Are you going mad with that tinnitus in your ears? Discover whether your tinnitus is inherited or what the cause may be.
Tinnitus, what exactly is it?
Tinnitus is the name referring to a person’s perception of a ringing, droning, or buzzing in the ear with no external stimulus present to explain this sensation. The term tinnitus translates to “ringing like a bell.”
How will my daily living be affected by tinnitus?
Tinnitus can disrupt personal connections in several annoying ways. It isn’t a disease in and of itself, but it’s a symptom of other ailments or circumstances in your life such as hearing loss or injury. Your concentration can be seriously interrupted when you begin to hear tinnitus in one or both ears.
Regardless of the way in which you’re experiencing tinnitus, it’s always disruptive. influence your sleep and even cause anxiety and depression.
What causes tinnitus?
Tinnitus can be enduring or it can come and go. Short term types of tinnitus are normally triggered by extended exposure to loud noises, such as a rock concert. There are a number of medical conditions that tend to go hand-in-hand with tinnitus.
Here are a few situations that generally accompany tinnitus:
- Inner ear cell damage and irritation of the sensitive hairs used to conduct sound, causing arbitrary transmissions of sound to your brain
- Bruxism, more commonly referred to as teeth grinding stemming from temporomandibular joint issues, or TMJ disorder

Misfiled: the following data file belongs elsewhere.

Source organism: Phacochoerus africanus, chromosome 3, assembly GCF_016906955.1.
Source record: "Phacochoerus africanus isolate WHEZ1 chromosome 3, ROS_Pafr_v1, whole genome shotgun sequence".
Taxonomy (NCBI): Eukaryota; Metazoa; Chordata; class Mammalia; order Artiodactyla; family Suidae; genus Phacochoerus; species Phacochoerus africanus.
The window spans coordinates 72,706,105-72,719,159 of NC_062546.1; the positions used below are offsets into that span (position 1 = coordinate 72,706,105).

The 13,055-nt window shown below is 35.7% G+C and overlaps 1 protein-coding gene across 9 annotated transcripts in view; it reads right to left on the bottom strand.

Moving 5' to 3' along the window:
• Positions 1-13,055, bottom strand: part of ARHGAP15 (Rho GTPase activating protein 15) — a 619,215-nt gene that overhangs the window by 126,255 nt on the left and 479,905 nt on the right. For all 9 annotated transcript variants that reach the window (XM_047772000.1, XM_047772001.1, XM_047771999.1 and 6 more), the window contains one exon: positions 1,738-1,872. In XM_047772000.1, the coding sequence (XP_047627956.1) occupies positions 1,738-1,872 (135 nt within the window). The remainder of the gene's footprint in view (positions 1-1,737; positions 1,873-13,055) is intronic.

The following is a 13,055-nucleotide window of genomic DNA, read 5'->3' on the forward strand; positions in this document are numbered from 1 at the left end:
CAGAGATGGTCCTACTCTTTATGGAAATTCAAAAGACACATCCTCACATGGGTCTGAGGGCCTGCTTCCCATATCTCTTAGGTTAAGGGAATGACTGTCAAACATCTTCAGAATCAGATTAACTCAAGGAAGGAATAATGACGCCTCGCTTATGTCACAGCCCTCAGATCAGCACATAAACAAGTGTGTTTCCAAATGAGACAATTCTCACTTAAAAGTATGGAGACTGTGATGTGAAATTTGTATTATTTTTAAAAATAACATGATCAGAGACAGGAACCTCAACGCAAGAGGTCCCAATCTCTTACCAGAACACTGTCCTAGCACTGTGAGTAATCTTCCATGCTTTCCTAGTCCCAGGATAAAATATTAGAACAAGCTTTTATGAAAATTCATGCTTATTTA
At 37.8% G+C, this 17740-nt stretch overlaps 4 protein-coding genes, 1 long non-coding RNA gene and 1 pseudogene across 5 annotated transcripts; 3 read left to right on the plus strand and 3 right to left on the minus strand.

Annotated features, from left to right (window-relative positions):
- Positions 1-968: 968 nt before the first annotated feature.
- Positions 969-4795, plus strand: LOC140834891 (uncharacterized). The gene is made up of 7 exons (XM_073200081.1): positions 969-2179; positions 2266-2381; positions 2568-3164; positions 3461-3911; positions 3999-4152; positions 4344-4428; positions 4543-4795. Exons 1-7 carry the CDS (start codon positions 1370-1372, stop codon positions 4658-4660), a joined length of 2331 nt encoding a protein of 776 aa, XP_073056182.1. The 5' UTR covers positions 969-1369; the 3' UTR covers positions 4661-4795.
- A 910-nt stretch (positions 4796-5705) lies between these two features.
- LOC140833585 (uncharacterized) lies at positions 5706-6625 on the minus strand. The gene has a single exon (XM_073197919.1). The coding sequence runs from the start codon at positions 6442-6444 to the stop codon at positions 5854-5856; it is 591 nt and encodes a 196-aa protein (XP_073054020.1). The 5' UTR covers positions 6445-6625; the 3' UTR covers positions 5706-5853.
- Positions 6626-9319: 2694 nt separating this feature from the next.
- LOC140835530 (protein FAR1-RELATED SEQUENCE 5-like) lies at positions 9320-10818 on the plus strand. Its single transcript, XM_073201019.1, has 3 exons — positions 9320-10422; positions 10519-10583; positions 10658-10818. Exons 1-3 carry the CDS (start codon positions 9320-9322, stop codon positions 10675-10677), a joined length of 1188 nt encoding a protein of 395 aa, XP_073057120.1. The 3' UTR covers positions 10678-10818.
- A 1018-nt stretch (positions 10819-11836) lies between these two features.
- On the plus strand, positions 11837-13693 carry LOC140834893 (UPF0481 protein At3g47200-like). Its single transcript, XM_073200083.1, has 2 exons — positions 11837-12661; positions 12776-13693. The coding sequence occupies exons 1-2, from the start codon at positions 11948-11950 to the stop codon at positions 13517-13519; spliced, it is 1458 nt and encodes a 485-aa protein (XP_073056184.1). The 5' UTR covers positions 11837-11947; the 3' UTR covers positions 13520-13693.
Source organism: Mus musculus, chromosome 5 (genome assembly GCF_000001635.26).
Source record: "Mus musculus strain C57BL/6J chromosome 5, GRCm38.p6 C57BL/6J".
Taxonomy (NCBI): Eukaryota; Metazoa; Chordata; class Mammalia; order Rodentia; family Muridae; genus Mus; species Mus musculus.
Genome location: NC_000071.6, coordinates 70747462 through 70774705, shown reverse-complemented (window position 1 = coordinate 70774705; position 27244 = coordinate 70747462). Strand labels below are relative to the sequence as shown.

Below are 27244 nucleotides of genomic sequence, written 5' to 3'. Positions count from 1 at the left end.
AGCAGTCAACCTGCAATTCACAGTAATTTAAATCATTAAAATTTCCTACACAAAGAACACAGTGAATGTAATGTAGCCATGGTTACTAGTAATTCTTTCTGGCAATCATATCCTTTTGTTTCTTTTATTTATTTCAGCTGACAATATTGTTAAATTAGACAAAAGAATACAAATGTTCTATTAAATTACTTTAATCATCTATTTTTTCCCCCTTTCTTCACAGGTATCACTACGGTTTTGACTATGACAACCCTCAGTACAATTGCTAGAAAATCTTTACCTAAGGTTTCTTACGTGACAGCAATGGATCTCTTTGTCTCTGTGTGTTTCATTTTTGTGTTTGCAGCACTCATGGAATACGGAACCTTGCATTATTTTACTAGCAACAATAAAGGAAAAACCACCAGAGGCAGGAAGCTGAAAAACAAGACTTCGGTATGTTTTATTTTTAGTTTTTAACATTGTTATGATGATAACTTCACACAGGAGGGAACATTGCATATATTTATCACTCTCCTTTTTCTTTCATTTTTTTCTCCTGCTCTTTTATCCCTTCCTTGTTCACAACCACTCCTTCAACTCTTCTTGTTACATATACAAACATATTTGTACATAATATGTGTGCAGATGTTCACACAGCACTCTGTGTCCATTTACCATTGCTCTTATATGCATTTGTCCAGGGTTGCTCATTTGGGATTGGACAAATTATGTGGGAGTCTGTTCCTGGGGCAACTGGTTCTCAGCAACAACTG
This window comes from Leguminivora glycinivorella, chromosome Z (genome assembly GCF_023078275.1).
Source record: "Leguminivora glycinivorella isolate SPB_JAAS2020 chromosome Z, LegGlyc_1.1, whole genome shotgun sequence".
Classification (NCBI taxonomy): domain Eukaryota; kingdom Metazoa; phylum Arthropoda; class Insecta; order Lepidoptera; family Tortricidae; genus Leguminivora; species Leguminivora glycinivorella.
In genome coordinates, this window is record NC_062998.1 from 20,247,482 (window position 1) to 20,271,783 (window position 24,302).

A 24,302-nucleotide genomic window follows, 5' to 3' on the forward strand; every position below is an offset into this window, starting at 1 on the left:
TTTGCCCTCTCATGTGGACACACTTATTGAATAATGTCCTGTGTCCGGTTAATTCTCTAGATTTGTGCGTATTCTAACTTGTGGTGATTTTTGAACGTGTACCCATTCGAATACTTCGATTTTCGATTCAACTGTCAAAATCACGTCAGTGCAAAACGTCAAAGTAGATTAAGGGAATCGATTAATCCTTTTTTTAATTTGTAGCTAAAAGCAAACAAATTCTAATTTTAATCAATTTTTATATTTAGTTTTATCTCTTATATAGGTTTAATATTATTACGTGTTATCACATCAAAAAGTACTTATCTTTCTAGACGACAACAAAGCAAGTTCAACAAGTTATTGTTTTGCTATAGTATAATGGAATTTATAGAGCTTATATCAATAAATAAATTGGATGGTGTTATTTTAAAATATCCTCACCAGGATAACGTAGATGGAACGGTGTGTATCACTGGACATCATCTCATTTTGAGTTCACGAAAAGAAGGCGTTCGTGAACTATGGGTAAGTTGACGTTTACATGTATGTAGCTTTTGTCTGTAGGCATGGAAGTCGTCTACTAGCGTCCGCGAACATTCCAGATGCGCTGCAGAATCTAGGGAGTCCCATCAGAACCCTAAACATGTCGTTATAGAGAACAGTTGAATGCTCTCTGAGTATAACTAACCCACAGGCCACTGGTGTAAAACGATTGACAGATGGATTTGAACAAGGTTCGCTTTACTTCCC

- Exposure to loud noise for extended time periods
- Several medications
- Injuries that impact nerves of the ear
- Age-related hearing impairment
- Trauma to the neck or head
- Changes in the composition of the ear bone
- Buildup of excessive earwax
- Depression or anxiety
- A benign tumor, called acoustic neuroma, forms on cranial nerve
- Inner ear infections
- Meniere’s Disease
Could I have inherited this ringing in my ears from my parents?
Tinnitus isn’t directly hereditary. But the symptoms can be affected by your genetics. For example, ear bone changes that can result in tinnitus can be inherited. Irregular bone growth can trigger these changes and can be passed down through genes. A few of the other conditions that can produce ringing in the ear may be inherited from your parents, including:
- Certain diseases
- Being predisposed to depression or anxiety
- Being prone to inner ear infections or wax build-up
You can’t directly inherit tinnitus, but there are disorders that become breeding grounds for tinnitus which you could have inherited.
If your family has a history of tinnitus, you should definitely come in for an evaluation.